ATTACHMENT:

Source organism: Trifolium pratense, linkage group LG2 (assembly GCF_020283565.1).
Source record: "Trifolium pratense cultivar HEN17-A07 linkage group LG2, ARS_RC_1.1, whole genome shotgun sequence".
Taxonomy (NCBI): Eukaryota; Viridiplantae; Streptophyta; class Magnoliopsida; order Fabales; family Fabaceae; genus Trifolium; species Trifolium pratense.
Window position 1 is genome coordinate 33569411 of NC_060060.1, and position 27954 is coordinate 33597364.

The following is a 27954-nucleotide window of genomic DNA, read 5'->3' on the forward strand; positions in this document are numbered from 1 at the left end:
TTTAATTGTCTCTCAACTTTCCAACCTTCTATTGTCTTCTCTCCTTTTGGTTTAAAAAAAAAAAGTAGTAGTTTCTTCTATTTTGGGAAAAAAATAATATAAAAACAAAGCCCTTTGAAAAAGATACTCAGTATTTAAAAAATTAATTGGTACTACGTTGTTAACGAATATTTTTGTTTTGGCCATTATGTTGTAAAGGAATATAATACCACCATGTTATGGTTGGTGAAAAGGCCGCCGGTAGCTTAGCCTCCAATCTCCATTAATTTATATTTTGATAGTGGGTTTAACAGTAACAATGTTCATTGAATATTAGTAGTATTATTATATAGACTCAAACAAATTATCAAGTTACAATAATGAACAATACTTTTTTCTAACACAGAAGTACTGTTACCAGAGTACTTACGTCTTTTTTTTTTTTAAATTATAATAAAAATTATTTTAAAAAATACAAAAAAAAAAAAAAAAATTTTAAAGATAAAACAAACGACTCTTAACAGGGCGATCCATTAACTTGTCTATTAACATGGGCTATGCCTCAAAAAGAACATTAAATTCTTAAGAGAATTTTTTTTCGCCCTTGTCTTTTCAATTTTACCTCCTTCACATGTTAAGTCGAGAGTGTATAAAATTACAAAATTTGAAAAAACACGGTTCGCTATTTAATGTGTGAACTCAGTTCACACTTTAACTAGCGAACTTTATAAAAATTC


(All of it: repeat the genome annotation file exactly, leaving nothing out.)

Source organism: Trifolium pratense, linkage group LG2 (assembly GCF_020283565.1).
Source record: "Trifolium pratense cultivar HEN17-A07 linkage group LG2, ARS_RC_1.1, whole genome shotgun sequence".
Taxonomy (NCBI): Eukaryota; Viridiplantae; Streptophyta; class Magnoliopsida; order Fabales; family Fabaceae; genus Trifolium; species Trifolium pratense.
Window position 1 is genome coordinate 33569411 of NC_060060.1, and position 27954 is coordinate 33597364.

The following is a 27954-nucleotide window of genomic DNA, read 5'->3' on the forward strand; positions in this document are numbered from 1 at the left end:
TTTAATTGTCTCTCAACTTTCCAACCTTCTATTGTCTTCTCTCCTTTTGGTTTAAAAAAAAAAAGTAGTAGTTTCTTCTATTTTGGGAAAAAAATAATATAAAAACAAAGCCCTTTGAAAAAGATACTCAGTATTTAAAAAATTAATTGGTACTACGTTGTTAACGAATATTTTTGTTTTGGCCATTATGTTGTAAAGGAATATAATACCACCATGTTATGGTTGGTGAAAAGGCCGCCGGTAGCTTAGCCTCCAATCTCCATTAATTTATATTTTGATAGTGGGTTTAACAGTAACAATGTTCATTGAATATTAGTAGTATTATTATATAGACTCAAACAAATTATCAAGTTACAATAATGAACAATACTTTTTTCTAACACAGAAGTACTGTTACCAGAGTACTTACGTCTTTTTTTTTTTTAAATTATAATAAAAATTATTTTAAAAAATACAAAAAAAAAAAAAAAAATTTTAAAGATAAAACAAACGACTCTTAACAGGGCGATCCATTAACTTGTCTATTAACATGGGCTATGCCTCAAAAAGAACATTAAATTCTTAAGAGAATTTTTTTTCGCCCTTGTCTTTTCAATTTTACCTCCTTCACATGTTAAGTCGAGAGTGTATAAAATTACAAAATTTGAAAAAACACGGTTCGCTATTTAATGTGTGAACTCAGTTCACACTTTAACTAGCGAACTTTATAAAAATTC